By Andrew Martin
Do not cough. Do not think about the tickling little wisp of cotton fluttering in the back of your throat. Do not breathe deeply, because oxygen gives life to the spark. Do not roll over, even though your back is sweaty and your sheet is wrapped so tightly around your foot it’s like a tourniquet. If you cough, you will hear Dad’s voice like a Mastiff bark from downstairs. If you cough, you will hear creaking floorboards as Dad rounds the base of the stairs. Imagine instead orange medicine, tucked in a wooden kitchen cabinet, down the stairs, away from this cramped room you share with your brother, with lines spiderwebbing across the cracked plaster ceiling overhead like lightning bolts. If you imagine the smooth, citrusy elixir gliding over the back of your raw throat, maybe you won’t have to climb down from this whining, box spring mattress and step down those creaking, fragile stairs. Maybe you won’t have to wake Dad, who has a hairpin trigger on sleep. When the tickling builds to a crescendo though, you do cough, and you do hear a rising groan from downstairs, like a dozing guard dog growling at the sound of an intruder.
Do not fidget, no matter how much it tickles when the razor trims the hair on the back of your neck. Do not squirm. The hairdresser warned you that she will snip your little ear off if you wiggle again. You’re ok. Mom is right there, next to the other moms in this JC Penney hair salon that smells like red Starbursts. She is reading USA Today and waving away the clouds of hairspray that are currently tickling your nostrils and esophagus and chest.
Focus on the springy plastic of the bus seat rumbling beneath you. If you cough or shiver or think about how soaked your armpits have become, the teacher will turn this bus around and you will not be allowed to come on the field trip to the Children’s Museum. Think about the cavernous IMAX theater that awaits you, and the greasy slices of cheese pizza on paper plates, and the water clock, tall as a skyscraper, that is filled with bubbling, colorful liquid. Think about the T-Rex skeleton. Think about how your mom’s station wagon could fit in her chest cavity. It is spacious and clean in there.
Shawn is sleeping. He stayed up until 3 a.m. playing Dota on a PC he built himself. You do not know him well yet, and though he leaves piles of clothes like cow pies across your small IKEA carpet, and his Jimmy Johns sandwich is unwrapped and currently attracting fruit flies on his desk, he is all you have in this new place, where meeting people feels like learning a new language. Climb quietly down your loft ladder and pour yourself a teaspoon of orange nectar. Sip it. Feel it tranquilize your jumpy neurons, scrub the grimy folds of your anxious mind clean and pink. Examine the droplets on the plastic cup, lit by the misty morning light coming through your dorm window. Cough once. Hear Shawn stir. Cough again. See him pull his pillow over his head.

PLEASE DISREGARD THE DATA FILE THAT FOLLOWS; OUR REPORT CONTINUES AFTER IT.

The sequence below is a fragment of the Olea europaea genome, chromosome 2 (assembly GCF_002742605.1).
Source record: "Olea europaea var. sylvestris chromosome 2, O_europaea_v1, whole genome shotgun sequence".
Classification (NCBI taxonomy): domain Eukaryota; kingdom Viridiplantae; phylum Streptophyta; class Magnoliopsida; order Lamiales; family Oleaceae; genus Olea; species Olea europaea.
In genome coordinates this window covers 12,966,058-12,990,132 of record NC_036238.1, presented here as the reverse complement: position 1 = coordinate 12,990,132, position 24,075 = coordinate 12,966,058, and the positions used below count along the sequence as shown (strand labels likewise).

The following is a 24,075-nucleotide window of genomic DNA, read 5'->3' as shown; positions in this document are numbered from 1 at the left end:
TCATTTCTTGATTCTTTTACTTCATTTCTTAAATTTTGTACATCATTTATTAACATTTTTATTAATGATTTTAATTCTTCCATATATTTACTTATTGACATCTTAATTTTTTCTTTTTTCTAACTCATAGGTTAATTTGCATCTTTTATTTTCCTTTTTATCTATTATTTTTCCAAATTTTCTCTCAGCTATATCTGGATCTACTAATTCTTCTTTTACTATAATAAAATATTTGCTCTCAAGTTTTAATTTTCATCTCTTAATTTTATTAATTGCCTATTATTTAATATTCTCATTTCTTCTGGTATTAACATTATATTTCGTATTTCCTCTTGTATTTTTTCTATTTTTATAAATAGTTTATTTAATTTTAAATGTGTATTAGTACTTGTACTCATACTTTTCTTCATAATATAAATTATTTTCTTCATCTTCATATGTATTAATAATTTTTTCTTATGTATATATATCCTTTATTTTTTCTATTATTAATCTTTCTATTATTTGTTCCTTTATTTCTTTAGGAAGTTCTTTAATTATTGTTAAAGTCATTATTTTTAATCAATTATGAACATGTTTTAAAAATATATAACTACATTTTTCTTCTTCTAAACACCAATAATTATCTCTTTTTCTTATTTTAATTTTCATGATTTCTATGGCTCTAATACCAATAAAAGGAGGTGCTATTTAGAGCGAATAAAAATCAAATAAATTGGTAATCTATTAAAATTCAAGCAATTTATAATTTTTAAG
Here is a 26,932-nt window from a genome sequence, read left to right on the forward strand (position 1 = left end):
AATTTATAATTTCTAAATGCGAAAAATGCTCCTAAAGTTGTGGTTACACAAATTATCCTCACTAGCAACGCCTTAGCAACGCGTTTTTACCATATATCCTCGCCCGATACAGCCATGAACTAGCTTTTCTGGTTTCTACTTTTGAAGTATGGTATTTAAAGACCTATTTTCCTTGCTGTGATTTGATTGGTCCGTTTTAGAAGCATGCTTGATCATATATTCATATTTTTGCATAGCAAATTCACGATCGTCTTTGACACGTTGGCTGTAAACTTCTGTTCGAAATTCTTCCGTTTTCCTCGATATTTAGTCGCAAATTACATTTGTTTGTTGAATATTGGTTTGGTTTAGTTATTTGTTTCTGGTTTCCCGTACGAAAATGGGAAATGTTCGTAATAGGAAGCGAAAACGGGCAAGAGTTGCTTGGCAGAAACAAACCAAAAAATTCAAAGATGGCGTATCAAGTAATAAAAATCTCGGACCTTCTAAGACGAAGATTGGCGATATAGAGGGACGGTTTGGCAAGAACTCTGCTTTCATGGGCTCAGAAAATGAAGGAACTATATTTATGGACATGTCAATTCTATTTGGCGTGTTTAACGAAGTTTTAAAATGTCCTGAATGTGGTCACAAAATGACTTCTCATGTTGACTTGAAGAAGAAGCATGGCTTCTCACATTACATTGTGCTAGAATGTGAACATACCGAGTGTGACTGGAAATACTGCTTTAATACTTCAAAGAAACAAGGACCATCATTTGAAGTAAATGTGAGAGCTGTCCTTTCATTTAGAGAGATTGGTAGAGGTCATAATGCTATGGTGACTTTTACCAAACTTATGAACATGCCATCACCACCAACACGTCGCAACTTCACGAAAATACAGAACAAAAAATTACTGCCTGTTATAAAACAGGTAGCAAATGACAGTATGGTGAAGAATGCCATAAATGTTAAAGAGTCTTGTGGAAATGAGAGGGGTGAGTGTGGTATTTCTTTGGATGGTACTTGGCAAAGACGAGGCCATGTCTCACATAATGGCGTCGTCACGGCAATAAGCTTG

You’re going to disrupt the ceremony. You can cough in Jamaica, on the beach, next to Cora, the woman who is now your wife. The first time you met, she said she heard your cough from across the bar, and that it sounded like an exotic bird squawking in the jungle, and you snorted so hard into your rum and Coke that it sprayed little red droplets across the bar counter, and she literally fell off her stool laughing.
The baby’s finally asleep.
The Grinch is playing on TV, and Cora is playing blocks with Elle on the clean carpet of your new home, and this recliner is molded like marshmallow around your tired body. And here, if you need to cough, you can do it, because to Cora and Elle your cough sounds as natural as a bird in a tree. Protected by these walls, cluttered with family photos and posters of places the three of you have visited – Zion, Yellowstone, the Space Needle – your coughing is both loud and silent. Your coughing here is both warmly welcomed and beautifully ignored.
Here. Imagine the looks on the faces of everyone in the paper goods aisle of this Ralph’s Grocery if you were to cough right now. Coughing is an admission of guilt. It always has been. You should not be in public if you have a tickle in the back of your throat. That is what Dr. Fauci says every evening on the television. But Dr. Fauci doesn’t understand that your wife can’t drink coffee without creamer and your daughter won’t eat hot dogs without ranch, even if it is a once-in-a-generation pandemic. Plus, you want some Mini Powdered Donettes. So grab some hand sanitizer, even if they only have the stuff that smells like vanilla schnapps. Then grab a container of orange cough medicine, the brand your mom used to keep in the wooden cabinet in her tiny, cluttered kitchen. Shake it, listen to it slosh. Then get back home and cough all you want. Cough, cough, cough. Cough in the place where you feel whole and free.
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Andrew Martin is a writer living in Indianapolis, Indiana. His work has appeared or been shortlisted in McSweeney’s Internet Tendency, Craft Literary, Bright Wall/Dark Room, and elsewhere.